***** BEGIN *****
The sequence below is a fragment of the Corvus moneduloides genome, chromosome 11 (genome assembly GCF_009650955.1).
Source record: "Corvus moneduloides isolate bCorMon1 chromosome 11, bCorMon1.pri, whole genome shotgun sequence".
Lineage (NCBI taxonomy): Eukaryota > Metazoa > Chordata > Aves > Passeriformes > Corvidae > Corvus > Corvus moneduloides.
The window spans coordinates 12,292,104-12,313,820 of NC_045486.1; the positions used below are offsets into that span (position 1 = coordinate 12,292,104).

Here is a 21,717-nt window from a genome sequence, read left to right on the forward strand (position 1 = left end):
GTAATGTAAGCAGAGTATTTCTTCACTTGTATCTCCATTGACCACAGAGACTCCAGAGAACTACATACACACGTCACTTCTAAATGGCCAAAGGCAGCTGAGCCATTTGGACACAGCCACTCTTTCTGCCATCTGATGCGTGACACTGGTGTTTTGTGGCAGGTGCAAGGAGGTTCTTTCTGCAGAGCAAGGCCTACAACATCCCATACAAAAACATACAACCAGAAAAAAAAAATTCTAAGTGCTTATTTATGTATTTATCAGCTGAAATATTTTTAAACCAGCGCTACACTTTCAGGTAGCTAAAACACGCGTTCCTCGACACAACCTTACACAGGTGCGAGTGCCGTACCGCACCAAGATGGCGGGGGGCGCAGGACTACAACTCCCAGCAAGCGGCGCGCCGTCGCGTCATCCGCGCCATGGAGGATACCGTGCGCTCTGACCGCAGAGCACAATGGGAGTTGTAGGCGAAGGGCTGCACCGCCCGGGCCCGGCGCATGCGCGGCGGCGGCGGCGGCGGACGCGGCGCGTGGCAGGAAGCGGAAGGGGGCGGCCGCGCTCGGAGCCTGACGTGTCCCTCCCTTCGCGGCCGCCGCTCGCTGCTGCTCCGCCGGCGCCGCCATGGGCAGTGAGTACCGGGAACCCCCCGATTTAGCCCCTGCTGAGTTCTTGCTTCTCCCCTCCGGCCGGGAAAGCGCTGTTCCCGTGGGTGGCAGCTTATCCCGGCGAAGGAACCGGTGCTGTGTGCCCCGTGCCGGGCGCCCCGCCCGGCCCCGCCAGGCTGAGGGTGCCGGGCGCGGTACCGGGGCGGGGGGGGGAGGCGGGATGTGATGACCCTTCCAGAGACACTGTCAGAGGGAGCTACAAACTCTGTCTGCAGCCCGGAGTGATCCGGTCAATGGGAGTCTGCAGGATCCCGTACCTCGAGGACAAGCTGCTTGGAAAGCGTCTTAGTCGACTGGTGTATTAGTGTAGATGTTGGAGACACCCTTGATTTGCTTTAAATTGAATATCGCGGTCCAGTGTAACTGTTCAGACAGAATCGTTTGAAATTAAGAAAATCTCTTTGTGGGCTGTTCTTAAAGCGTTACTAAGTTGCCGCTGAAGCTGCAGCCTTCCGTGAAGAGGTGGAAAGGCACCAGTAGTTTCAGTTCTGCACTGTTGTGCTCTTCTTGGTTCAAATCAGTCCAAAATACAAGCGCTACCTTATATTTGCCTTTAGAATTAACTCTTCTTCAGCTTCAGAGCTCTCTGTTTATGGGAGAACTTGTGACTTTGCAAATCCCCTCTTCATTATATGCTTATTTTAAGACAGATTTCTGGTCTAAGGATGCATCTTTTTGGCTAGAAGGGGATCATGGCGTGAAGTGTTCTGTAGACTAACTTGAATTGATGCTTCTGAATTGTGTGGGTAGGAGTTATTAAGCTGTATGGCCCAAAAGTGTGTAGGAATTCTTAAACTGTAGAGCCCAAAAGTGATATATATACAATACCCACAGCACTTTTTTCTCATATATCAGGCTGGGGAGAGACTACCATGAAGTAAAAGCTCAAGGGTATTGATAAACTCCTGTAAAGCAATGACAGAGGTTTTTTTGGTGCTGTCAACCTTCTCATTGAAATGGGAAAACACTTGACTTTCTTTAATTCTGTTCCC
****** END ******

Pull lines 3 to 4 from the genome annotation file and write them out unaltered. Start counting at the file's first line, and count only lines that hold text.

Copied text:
Lineage (NCBI taxonomy): Eukaryota > Metazoa > Chordata > Aves > Passeriformes > Corvidae > Corvus > Corvus moneduloides.
The window spans coordinates 12,292,104-12,313,820 of NC_045486.1; the positions used below are offsets into that span (position 1 = coordinate 12,292,104).